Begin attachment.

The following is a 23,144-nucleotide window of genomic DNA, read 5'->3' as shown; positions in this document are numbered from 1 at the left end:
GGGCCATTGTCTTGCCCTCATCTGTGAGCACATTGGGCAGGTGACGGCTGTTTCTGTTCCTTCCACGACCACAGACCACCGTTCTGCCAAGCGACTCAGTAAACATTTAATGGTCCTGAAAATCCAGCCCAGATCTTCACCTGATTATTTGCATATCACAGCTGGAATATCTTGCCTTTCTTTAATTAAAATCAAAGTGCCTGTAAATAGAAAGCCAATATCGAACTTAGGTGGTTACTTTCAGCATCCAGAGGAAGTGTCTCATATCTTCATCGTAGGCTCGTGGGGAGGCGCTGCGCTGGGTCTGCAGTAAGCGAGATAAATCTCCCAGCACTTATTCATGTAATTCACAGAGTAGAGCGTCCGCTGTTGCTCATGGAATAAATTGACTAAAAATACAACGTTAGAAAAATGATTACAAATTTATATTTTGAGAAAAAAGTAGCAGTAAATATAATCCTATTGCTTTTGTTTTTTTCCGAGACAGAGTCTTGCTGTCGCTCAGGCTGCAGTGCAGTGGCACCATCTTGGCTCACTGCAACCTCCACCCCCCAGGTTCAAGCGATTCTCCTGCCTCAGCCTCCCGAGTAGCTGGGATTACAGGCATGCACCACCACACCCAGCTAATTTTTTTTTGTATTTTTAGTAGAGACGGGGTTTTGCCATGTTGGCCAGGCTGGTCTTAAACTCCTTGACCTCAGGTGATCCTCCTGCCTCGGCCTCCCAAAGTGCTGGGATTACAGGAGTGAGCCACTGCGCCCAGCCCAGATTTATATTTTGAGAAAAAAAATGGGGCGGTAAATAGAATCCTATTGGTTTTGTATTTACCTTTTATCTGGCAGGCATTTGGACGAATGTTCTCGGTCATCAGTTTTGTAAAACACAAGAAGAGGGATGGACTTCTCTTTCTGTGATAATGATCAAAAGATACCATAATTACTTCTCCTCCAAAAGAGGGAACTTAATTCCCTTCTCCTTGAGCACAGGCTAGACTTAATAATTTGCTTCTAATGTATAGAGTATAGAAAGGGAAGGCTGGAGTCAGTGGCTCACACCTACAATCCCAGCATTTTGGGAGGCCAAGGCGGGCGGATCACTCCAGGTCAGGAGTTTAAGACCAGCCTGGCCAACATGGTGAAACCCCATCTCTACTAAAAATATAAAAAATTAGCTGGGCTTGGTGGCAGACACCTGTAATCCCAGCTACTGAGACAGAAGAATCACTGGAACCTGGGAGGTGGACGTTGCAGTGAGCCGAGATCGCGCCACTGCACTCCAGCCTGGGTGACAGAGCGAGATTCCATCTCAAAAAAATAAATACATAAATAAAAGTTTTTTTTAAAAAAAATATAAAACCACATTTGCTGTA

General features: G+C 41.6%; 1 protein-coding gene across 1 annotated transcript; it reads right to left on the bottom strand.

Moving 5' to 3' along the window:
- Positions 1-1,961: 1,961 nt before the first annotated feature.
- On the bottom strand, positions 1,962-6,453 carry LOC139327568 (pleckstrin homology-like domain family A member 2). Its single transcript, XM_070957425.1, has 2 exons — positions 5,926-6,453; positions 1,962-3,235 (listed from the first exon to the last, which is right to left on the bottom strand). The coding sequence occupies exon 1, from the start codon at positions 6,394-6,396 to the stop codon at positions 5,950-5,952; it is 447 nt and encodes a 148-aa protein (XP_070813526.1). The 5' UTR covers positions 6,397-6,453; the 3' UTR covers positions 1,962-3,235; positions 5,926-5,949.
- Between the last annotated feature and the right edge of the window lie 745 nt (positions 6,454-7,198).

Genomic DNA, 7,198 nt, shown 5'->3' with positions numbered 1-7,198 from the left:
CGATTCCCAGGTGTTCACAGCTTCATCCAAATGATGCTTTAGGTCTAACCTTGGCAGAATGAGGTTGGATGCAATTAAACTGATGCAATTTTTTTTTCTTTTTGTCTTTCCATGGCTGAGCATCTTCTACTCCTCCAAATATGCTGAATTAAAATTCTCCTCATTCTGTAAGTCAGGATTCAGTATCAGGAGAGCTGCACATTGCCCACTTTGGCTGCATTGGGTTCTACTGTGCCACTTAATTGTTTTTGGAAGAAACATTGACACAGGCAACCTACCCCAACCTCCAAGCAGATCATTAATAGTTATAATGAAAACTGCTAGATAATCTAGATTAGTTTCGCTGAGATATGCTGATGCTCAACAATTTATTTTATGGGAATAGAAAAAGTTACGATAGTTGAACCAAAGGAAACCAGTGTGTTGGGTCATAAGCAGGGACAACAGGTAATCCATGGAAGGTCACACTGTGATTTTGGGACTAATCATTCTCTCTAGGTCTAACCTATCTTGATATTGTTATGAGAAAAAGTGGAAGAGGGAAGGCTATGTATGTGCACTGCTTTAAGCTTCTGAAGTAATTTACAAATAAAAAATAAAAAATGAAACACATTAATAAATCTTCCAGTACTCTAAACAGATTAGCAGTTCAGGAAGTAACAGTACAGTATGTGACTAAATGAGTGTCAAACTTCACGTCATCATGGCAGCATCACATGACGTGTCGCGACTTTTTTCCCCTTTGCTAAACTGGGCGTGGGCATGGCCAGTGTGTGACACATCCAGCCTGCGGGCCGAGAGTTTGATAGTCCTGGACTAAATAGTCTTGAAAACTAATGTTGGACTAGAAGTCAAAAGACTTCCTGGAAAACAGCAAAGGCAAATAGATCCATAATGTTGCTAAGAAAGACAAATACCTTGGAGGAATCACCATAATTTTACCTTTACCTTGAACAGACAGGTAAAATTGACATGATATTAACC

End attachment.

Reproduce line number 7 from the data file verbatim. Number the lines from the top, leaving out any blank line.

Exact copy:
- Between the last annotated feature and the right edge of the window lie 745 nt (positions 6,454-7,198).